Am I Loved?

man looking over pasture

As I searched for true intimacy, I discovered five things I could do to feel loved and give love, even when romance seemed elusive.

Above all else, the human heart cries out, Am I loved? We’re hardwired for intimacy. Our search for love forms our desires and core identities, shaping our lives.

Yet many people, especially singles, feel deprived of true intimacy. You see couples holding hands and imagine how your life would be better if you had someone special. The longing for romantic love can even tempt you to settle for less than the best, to put up with being mistreated or to meet your sexual needs in ways you know are wrong.

I know this from personal experience. My frantic clamoring for love as a single person allowed an “idea virus” to take root in my heart and lead me to destructive actions.

Searching for romance drove me away from true intimacy.

Growing up, I knew I was cared for, but I also ached for affection. College offered me the opportunity to find the intimacy I had desired, at least sexually. Sleeping around made me feel wanted. It enhanced my status among my fraternity brothers. And when I didn’t have a partner, pornography was always available.

Rather than orient me to the truth, my college courses just affirmed my actions. This world is all there is, my professors implied, and our bodies are all we have. Since our sexual impulses are our strongest biochemical reactions, sexual expression is how we become real.

In seeking intimacy through sex, though, I got my girlfriend pregnant. Not wanting the responsibility of having a family, I didn’t object when she floated the idea of getting an abortion. In fact, I paid half the fee. Our relationship ended soon after that. It took me a while to realize that my sexual actions had hurt a loving person and ended a budding life. At the time, though, I just felt relief, as if I had somehow narrowly escaped the consequences of my actions.

But consequences are not so easily dismissed. A fear of intimacy began reproducing itself in my heart. Feeling that I might hurt someone if I got too close to them emotionally, I whipsawed between intimacy and isolation. Ultimately, I chose to be chaste until marriage. But I chose that because I was running from the problems brought on by intimacy, not because I wanted to pursue purity.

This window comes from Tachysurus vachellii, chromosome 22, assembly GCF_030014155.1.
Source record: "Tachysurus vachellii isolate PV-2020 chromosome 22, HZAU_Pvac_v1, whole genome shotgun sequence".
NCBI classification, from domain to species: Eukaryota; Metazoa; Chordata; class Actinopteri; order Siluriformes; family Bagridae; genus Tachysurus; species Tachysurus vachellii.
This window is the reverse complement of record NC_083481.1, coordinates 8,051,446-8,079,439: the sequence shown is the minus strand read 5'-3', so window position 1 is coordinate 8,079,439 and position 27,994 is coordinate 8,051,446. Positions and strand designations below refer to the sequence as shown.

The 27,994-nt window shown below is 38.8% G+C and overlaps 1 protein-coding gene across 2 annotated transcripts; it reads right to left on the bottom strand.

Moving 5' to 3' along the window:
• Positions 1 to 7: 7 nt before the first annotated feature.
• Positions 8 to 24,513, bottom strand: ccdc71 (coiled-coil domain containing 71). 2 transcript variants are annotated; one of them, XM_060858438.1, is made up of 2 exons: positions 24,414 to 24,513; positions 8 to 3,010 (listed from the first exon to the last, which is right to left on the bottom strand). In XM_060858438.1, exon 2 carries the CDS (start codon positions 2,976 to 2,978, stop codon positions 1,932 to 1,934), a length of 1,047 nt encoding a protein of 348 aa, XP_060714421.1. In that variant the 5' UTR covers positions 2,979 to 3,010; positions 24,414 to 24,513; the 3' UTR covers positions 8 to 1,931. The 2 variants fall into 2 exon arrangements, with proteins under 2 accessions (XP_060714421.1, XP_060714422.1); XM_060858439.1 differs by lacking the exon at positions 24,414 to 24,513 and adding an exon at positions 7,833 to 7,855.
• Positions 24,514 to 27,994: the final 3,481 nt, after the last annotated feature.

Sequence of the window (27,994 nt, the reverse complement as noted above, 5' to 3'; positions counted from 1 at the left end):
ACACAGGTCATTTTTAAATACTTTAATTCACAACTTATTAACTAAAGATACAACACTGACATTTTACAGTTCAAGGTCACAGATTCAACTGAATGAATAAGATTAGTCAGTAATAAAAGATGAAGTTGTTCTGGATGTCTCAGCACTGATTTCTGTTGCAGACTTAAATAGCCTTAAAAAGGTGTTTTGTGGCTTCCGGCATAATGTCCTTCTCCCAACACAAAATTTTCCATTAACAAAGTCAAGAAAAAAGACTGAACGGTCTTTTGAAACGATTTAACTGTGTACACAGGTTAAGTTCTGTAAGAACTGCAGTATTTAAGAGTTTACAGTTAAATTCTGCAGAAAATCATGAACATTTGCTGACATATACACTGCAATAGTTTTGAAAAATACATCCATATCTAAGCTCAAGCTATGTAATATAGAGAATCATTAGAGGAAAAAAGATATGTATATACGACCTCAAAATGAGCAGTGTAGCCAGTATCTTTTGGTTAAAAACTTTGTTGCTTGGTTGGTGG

In other words, I chose the right path, but for the wrong reasons. It took me a long time to realize I had been pursuing romantic love in a way that kept me from finding the deepest love of all.

True intimacy doesn’t come from sex.

Our culture seems convinced that intimacy and sexual activity are the same thing: sex equals love. If that were true, humanity should be feeling very loved by now. In the United States, 46 percent of high school students have had sex.1 That figure rises to over 70 percent by the time students are in college.2 This leads to both physical and emotional consequences.

Physically, sex without lifelong commitment has created a national health nightmare. In the 1950s, there were only two significant sexually transmitted diseases — syphilis and gonorrhea — both of which were treatable with penicillin.3 Now there are more than 24, and half have no cure.4

Emotionally, promiscuity generates a mocking twist: pursuing intimacy through sexual transactions defeats the very thing most people say they’re after — someone to love and be loved by for a lifetime. Engaging in sex prior to marriage is closely connected to increased depression, sexual unfaithfulness and marital disruption.

Pornography makes it even worse. A Princeton University study showed that viewing pictures of scantily clad women activated the “tool use” part of men’s brains, causing them to view women as objects.5

And porn doesn’t just change what people think about; it changes the anatomy and physiology of the brain itself. Neuroscientist William Struthers has said that porn is like crack cocaine, causing the brain to become neurochemically dependent.6 This is especially startling given that more than 40 percent of the world’s internet users view porn, including more than 40 percent of 10- to 17-year-olds.7

Given these trends, it seems that we’re further from finding true love than we’ve ever been. Yet recognizing this is the starting point for a whole new way singles can think about intimacy.

Love is found in intimacy with God.

“There is no way God can meet my need for intimacy,” I told the counselor.

“Why not?”

“Because …” I paused, hoping some good rationale would come to mind. It didn’t. “OK, what about sex? How am I supposed to experience intimacy with … God? That sounds weird.”

The therapist was quiet for a moment. “I don’t think it’s my place to convince you,” he said. “Why don’t you take some time tonight to explore what the Bible says?”

I nodded, but I suspected that my sexual needs were purely physical. God couldn’t meet them. That night, though, after a couple hours of sleeplessness, I opened my laptop and typed into Google: “How can God meet my deepest needs for intimacy?” Lists of Bible verses popped up. Evidently, a lot of people have wrestled with this already. I spent much of the night reading Scripture.

As if for the first time, I realized that God cares for me (1 Peter 5:7). He rejoices over me with singing (Zephaniah 3:17). He will never leave me (Hebrews 13:5). Nothing can separate me from His love (Romans 8:39).